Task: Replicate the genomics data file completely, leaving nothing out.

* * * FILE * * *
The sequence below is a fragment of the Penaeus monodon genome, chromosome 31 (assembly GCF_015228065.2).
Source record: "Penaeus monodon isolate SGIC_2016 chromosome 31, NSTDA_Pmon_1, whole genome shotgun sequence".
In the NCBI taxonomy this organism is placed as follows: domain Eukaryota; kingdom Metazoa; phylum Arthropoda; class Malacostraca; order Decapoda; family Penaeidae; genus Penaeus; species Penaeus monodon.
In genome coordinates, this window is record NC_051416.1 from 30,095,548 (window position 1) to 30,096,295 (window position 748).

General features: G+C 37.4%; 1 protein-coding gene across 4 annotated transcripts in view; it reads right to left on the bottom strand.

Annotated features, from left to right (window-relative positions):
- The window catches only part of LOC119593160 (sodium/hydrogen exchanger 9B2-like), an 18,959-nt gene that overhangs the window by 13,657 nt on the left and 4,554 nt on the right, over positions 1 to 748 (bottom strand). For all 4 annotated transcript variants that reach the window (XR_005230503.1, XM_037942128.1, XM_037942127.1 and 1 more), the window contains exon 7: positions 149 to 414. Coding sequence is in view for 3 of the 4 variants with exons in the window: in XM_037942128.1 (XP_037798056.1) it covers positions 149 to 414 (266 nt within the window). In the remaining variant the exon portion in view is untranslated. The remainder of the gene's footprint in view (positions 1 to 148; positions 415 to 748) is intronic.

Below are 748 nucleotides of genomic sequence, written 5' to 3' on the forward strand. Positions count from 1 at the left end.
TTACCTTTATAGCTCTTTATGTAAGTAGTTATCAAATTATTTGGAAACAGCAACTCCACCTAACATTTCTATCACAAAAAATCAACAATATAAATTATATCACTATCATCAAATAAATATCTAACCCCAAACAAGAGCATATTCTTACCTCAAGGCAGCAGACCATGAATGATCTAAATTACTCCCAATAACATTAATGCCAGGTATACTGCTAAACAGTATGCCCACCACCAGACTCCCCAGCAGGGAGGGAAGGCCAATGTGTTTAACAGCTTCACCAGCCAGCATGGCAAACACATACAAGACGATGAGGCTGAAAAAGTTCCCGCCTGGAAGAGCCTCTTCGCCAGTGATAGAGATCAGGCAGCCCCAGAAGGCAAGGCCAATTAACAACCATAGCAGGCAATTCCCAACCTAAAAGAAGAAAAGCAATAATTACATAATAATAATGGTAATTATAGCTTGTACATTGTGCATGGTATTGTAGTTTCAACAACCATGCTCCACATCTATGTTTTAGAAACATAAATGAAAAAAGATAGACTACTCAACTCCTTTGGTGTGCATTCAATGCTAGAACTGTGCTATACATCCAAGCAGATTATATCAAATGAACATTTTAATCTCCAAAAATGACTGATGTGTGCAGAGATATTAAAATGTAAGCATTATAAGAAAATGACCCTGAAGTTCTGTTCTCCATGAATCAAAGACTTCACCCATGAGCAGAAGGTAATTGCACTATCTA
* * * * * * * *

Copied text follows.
The sequence below is a fragment of the Penaeus monodon genome, chromosome 31 (assembly GCF_015228065.2).
Source record: "Penaeus monodon isolate SGIC_2016 chromosome 31, NSTDA_Pmon_1, whole genome shotgun sequence".
In the NCBI taxonomy this organism is placed as follows: domain Eukaryota; kingdom Metazoa; phylum Arthropoda; class Malacostraca; order Decapoda; family Penaeidae; genus Penaeus; species Penaeus monodon.
In genome coordinates, this window is record NC_051416.1 from 30,095,548 (window position 1) to 30,096,295 (window position 748).

General features: G+C 37.4%; 1 protein-coding gene across 4 annotated transcripts in view; it reads right to left on the bottom strand.

Annotated features, from left to right (window-relative positions):
- The window catches only part of LOC119593160 (sodium/hydrogen exchanger 9B2-like), an 18,959-nt gene that overhangs the window by 13,657 nt on the left and 4,554 nt on the right, over positions 1 to 748 (bottom strand). For all 4 annotated transcript variants that reach the window (XR_005230503.1, XM_037942128.1, XM_037942127.1 and 1 more), the window contains exon 7: positions 149 to 414. Coding sequence is in view for 3 of the 4 variants with exons in the window: in XM_037942128.1 (XP_037798056.1) it covers positions 149 to 414 (266 nt within the window). In the remaining variant the exon portion in view is untranslated. The remainder of the gene's footprint in view (positions 1 to 148; positions 415 to 748) is intronic.

Below are 748 nucleotides of genomic sequence, written 5' to 3' on the forward strand. Positions count from 1 at the left end.
TTACCTTTATAGCTCTTTATGTAAGTAGTTATCAAATTATTTGGAAACAGCAACTCCACCTAACATTTCTATCACAAAAAATCAACAATATAAATTATATCACTATCATCAAATAAATATCTAACCCCAAACAAGAGCATATTCTTACCTCAAGGCAGCAGACCATGAATGATCTAAATTACTCCCAATAACATTAATGCCAGGTATACTGCTAAACAGTATGCCCACCACCAGACTCCCCAGCAGGGAGGGAAGGCCAATGTGTTTAACAGCTTCACCAGCCAGCATGGCAAACACATACAAGACGATGAGGCTGAAAAAGTTCCCGCCTGGAAGAGCCTCTTCGCCAGTGATAGAGATCAGGCAGCCCCAGAAGGCAAGGCCAATTAACAACCATAGCAGGCAATTCCCAACCTAAAAGAAGAAAAGCAATAATTACATAATAATAATGGTAATTATAGCTTGTACATTGTGCATGGTATTGTAGTTTCAACAACCATGCTCCACATCTATGTTTTAGAAACATAAATGAAAAAAGATAGACTACTCAACTCCTTTGGTGTGCATTCAATGCTAGAACTGTGCTATACATCCAAGCAGATTATATCAAATGAACATTTTAATCTCCAAAAATGACTGATGTGTGCAGAGATATTAAAATGTAAGCATTATAAGAAAATGACCCTGAAGTTCTGTTCTCCATGAATCAAAGACTTCACCCATGAGCAGAAGGTAATTGCACTATCTA